Easter: The Story Behind “The Blood Will Never Lose Its Power”

Hi, friends. Here is the final installment of the “Story Behind” series this Easter. The theme was blood, and so far we examined “Power in the Blood” and “Nothing But the Blood,” two older hymns. This song is more recent. [The featured images in this series followed Jesus’ last moves. The first one depicted the last supper, the second one depicted Jesus in the garden of Gethsemane, and this one depicts Judas’ kiss that identified Jesus to authorities in the garden.]

Andraé Crouch

andrae-crouch

Crouch, who lived 1942-2015 in California, was a gospel singer, songwriter, composer, and record producer. He was known as “the father of modern gospel music.” [Recall that Rev. Dorsey, author of “Precious Lord, Take My Hand,” was “the father of black gospel music.”] He conducted choirs for secular songs and gospel songs. Fun fact: he earned a star on the Hollywood Walk of Fame for his work with The Lion King. A choir he established in 1960 recorded “The Blood Will Never Lose Its Power” in 1969. According to Crouch himself, he wrote the song at age 14; he felt shy at a friend’s backyard barbecue, so he went inside and sat down at the piano, praying to God– “if you would give me a song, I will live for you forever.” Other gospel songs he wrote include “Through It All,” “My Tribute (To God Be the Glory),” and “Soon and Very Soon.”

“The Blood Will Never Lose Its Power” Devotional

This segment is repeated four times: “The blood that gives me strength/ from day to day/ it will never lose its power.” Faith in God and openness to the Holy Spirit give us an ironic kind of strength–the strength to show mercy, the strength to be humble, and the strength to love our neighbors. The Spirit can also “soothe [our] doubts” and “calm [our] fears.” Yet God is also strong in a traditional sense. His scope “reaches to the highest mountain” and “flows to the lowest valley.” God’s covenant with humanity through Jesus’ sacrifice “will never lose its power.”

For God so loved the world that he gave his only Son, so that everyone who believes in him may not perish but may have eternal life. (John 3:16, NRSV)

Lyrics:

The blood that Jesus shed for me
Way back on Calvary
The blood that gives me strength
From day to day
It will never lose its power
It soothes my doubts and calms my fear
And it dries all my tears
The blood that gives me strength
From day to day
It will never lose its power
It reaches to the highest mountains
It flows to the lowest valley
The blood that gives me strength
From day to day
It will never lose its power
It reaches to the highest mountain
It flows to the lowest valley
The blood that gives me strength
From day to day
It will never lose its power
This recording is fantastic. Love it when the background vocals kick in, too.

[Including this bonus video because he’s just amazing and his testimony made me smile.]

 

Thanks for following this Easter’s “Story Behind” series. Happy Easter to everyone! Don’t forget that there is “power in the blood,” and “the blood will never lose its power.” “Nothing but the blood” can give us salvation. God bless you!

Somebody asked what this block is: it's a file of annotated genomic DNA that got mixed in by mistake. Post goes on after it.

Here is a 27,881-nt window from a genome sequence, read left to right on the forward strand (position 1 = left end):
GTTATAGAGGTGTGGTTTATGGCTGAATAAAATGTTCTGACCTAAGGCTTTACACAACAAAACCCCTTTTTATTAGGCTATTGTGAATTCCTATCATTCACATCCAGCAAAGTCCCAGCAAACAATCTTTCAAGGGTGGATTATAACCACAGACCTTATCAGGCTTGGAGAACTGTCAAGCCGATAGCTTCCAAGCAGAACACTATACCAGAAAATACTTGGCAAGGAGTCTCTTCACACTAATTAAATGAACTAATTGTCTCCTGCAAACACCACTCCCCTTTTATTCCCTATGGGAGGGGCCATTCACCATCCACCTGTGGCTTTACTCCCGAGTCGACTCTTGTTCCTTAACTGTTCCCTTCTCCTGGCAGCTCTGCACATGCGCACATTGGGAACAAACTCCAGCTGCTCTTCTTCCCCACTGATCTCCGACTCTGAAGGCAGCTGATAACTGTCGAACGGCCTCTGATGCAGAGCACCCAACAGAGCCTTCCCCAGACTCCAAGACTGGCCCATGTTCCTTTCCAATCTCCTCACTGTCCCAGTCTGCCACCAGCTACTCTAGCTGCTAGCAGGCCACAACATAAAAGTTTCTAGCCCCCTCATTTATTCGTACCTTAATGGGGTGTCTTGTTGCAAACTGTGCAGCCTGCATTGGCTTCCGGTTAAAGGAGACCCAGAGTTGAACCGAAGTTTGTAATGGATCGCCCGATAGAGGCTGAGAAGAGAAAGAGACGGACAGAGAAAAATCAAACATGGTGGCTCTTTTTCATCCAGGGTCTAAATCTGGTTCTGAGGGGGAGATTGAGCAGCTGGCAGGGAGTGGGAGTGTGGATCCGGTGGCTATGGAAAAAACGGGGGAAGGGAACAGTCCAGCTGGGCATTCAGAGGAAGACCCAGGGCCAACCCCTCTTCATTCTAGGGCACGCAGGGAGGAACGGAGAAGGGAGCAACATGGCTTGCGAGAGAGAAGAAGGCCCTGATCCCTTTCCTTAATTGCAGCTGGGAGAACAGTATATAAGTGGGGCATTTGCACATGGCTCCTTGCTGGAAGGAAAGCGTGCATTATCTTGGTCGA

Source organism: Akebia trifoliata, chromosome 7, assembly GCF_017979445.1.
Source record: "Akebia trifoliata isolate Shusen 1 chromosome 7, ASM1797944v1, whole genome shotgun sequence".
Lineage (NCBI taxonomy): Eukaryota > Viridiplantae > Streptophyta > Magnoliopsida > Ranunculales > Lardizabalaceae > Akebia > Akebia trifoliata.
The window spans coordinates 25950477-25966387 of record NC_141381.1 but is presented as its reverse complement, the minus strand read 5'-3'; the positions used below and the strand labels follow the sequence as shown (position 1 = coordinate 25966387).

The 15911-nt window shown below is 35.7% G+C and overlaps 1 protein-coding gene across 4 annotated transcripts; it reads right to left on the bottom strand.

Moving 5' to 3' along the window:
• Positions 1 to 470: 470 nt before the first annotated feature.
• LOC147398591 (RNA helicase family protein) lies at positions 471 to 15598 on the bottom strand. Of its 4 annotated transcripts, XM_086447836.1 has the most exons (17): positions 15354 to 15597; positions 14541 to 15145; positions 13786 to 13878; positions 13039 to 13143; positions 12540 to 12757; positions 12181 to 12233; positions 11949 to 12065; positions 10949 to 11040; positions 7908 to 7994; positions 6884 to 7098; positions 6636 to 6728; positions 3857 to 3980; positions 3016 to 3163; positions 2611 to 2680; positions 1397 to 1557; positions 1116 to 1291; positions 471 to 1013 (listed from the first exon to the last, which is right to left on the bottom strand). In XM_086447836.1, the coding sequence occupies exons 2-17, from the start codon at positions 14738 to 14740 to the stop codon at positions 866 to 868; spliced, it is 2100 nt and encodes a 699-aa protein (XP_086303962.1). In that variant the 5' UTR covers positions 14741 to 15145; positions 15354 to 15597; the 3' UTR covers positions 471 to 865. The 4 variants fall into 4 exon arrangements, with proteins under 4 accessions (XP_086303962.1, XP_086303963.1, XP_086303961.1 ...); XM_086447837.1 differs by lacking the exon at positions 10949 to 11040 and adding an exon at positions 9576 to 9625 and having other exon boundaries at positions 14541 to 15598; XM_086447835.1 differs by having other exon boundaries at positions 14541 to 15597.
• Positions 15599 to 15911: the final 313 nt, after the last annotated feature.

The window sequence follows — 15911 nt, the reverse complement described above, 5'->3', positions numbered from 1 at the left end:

9 comments

    1. I was on the verge of doing that one, but I thought about those lyrics versus “Power in the Blood” and thought the devotionals might be too similar, then this one popped up on a website I was using for hymns. My mom’s an excellent singer, and she’s done this one a couple times at my church. 🙂

      Liked by 1 person

  1. Beautiful song. I loved that recording!

    I had never thought of the blood of Christ in that way until I read your post. For Catholics, as we believe in transubstantiation, Christ is always with us via his body and blood. The bread becomes his body and the wine becomes his blood and that was his gift to us, to give us strength and to remind us of his sacrifice and also of his love for us. He chose to be always with us so that we never forget that he gave his life for us.

    Happy Easter weekend!

    Liked by 1 person

    1. I’m glad you like this song! Interesting point about viewing communion as literal versus figurative– is the bread and wine transformed into Jesus’ body and blood when blessed for Communion, or do the bread and wine represent the body and blood of Jesus? I would be interested to know the theological reasoning behind the Catholic view on Eucharist. As I’ve grown deeper in my faith in general, I’ve tried to understand the three components of the trinity as united but also separate, and I perceive my attempts to walk the Christian path and constantly live in awareness of my faith as a function of the Holy Spirit in my heart.

      Of course these conversations matter, but at the end of the day, whether Communion is literal or figurative, Jesus is risen! Happy Easter 🙂

      Liked by 1 person

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